Ho Chi Minh City, the new name for the old city of Saigon, has one of the fastest and largest rising middle-class population in ASEAN. Hence, the dining scene has seen tremendous change since the first time I went there at the turn of the century.
About Cục Gạch Quán
Cục Gạch Quán is the brainchild of architect and interior designer Tran Binh. Raised by her grandmother, whom she supported all her grandchildren through a small street food store selling meals to the neighbourhood, this restaurant is a tribute to the memories of the Tết (Vietnamese New Year) celebrations he had as a child.
In his owns words, “Cuc Gach Quan is the place where sincere, peaceful and quiet souvenirs can be created in a warm and cozy place, where the true values of a “countryman” are reigning under the motto “eat green, live healthy”, every action designed to demonstrate respect to our environment.”
“Mixing the old and the new to comply to today’s convenient use. Imitating my grandmother, I put chopstick in a Lygo-milk old can for clients to pick them before eating; a natural gesture for them as if they were backing home. The glasses were made after duck eggs racks: I kept the global shape and transposed it in a new material changing a bit their size, giving them an odd but close look.”
“When the weather was hot, I can remember my grandmother giving me rice and black beans infusion to drink. Natural and simple, they are considered now as the “drinks to have” following the general trend of a greener life, simple but sophisticated in their preparation process far from the 30-secs gesture of opening an already prepared bottle.”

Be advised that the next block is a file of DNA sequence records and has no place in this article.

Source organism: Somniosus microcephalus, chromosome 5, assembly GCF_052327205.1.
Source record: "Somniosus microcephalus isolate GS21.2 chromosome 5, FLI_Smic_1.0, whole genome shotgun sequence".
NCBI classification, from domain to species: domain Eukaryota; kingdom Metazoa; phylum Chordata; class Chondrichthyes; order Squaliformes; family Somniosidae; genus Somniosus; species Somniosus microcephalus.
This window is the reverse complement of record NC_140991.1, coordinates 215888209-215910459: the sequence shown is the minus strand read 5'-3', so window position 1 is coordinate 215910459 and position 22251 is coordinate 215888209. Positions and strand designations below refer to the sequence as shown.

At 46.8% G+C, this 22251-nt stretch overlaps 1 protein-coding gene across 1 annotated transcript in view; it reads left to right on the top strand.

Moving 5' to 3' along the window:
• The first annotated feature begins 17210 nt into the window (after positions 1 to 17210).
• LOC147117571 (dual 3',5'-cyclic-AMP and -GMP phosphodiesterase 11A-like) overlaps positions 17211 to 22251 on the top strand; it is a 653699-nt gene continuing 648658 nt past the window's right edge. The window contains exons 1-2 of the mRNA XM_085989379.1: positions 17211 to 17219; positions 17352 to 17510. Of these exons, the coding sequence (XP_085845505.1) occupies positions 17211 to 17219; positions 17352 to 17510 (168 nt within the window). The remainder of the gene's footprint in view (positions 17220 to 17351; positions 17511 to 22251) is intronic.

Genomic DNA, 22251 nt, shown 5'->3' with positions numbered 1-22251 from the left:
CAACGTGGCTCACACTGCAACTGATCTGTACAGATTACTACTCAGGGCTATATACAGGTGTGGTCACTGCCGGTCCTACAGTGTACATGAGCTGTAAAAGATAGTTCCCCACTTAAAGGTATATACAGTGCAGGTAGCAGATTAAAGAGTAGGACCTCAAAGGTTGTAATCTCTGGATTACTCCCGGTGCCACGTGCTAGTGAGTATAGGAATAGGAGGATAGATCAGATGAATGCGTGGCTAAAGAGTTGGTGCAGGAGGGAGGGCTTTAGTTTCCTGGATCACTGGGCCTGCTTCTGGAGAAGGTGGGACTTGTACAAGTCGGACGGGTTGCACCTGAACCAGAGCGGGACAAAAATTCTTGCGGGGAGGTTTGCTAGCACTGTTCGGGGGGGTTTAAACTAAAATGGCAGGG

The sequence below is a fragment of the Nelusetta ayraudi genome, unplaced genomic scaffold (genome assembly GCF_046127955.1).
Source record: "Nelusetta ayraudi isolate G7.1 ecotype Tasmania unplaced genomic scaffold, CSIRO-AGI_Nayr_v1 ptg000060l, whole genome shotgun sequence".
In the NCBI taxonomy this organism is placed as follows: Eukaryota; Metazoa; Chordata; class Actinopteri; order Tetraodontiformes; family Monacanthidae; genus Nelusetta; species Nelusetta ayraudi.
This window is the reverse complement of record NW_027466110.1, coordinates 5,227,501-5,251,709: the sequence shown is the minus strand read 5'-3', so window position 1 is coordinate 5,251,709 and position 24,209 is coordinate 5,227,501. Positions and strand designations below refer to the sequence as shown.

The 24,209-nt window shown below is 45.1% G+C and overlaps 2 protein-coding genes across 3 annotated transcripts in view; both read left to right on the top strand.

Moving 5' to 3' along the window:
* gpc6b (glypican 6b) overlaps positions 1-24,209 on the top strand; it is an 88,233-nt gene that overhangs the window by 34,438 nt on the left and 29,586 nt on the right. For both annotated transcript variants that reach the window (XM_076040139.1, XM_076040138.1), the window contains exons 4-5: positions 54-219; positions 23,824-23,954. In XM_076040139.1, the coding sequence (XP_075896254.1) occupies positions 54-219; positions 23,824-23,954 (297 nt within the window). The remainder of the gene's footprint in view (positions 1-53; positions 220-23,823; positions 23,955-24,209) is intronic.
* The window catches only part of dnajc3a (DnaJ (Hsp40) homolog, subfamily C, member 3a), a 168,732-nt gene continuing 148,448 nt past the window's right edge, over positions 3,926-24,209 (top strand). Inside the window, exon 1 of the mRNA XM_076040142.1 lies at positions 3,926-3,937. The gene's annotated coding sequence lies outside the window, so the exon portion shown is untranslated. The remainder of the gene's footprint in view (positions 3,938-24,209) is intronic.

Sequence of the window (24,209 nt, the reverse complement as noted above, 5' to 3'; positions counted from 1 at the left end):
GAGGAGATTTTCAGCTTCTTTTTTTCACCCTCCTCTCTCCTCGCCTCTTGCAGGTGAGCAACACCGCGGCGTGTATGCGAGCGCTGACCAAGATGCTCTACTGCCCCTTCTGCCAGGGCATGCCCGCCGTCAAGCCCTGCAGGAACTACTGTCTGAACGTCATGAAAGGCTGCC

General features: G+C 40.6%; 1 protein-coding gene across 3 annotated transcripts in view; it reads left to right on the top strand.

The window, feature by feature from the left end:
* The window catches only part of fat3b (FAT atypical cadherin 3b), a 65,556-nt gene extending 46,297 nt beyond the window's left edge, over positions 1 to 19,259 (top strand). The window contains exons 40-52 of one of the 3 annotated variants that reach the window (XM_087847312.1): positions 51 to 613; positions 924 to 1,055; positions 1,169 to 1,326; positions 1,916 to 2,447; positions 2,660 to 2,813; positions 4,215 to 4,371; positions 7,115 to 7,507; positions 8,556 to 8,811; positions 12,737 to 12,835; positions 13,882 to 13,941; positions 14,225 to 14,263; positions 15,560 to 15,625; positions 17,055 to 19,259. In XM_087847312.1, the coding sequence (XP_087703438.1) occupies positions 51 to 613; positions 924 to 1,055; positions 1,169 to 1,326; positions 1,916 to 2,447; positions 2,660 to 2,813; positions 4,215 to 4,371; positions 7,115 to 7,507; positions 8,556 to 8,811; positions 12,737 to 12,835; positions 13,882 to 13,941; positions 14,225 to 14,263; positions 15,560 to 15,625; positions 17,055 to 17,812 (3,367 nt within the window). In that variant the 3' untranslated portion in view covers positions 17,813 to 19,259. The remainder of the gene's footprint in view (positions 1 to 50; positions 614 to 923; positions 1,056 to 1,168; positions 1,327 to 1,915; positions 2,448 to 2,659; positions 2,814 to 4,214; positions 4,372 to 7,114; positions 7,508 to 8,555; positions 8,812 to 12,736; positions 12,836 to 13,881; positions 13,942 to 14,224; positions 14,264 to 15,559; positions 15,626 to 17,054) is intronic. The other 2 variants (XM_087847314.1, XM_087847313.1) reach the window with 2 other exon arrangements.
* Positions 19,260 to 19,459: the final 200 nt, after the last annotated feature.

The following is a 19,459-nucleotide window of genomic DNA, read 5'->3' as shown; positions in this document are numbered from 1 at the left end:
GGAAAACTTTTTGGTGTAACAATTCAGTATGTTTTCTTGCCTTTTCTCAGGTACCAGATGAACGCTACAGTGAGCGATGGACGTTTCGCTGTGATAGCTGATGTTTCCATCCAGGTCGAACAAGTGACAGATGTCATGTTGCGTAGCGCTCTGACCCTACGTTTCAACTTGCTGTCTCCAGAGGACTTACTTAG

“My “countryside” restaurant is the very source of my inspiration for architecture. This place settled in a French colonial house is my way to keep a piece of Saigon past. [..] The pond and the Tram trees set in construction pipes looking alike an oasis, giving the feeling to be lost in wild nature far from the city. A wide space. “
“The stairs are difficult to use, I admit my design being wrong something but I didn’t want to cut the wooden pillar so we had to get used to them; that would be my safest justification – a way to invite people to think twice before cutting deep in anything.”
“Imitating my grandmother, my chef prepares home-made tofu, home-made pickles; she serves soya-sauce home-made by Ms. Ba & Ms. Bay for they don’t know how to add preservatives, green beans porridge without taking out beans shells as being afraid of denaturing the tastes; and she doesn’t sell fried-bananas for them to be incentives for clients underlining their “core value”.”
So here’s to good health as we start our culinary journey in his grandmother’s kitchen.
Hoa thiên lý xào tỏi | Stir-fried angelica flowers with garlic
One of my favourite food since childhood, angelica flowers are very difficult to get these days. Also called “midnight fragrance” 夜來香 in Singapore because they blossom at night and give out a really nice smell, they can be harvested before they bloomed and made into omelettes, egg drop soup and salads. Very common in Vietnam, I ate it every meal I was there.
Đậu hũ chiên sả ớt | Fried tofu with lemongrass and chilli
Another simple appetiser while we waited for the main course, the fried tofu was really delicious with the lemongrass.
Nghêu hấp sả | Steamed clams with lemongrass
First of the hot dishes, the steamed clams were really fresh and sweet, and the broth was the highlight of the dish as all the clam juice went into that broth.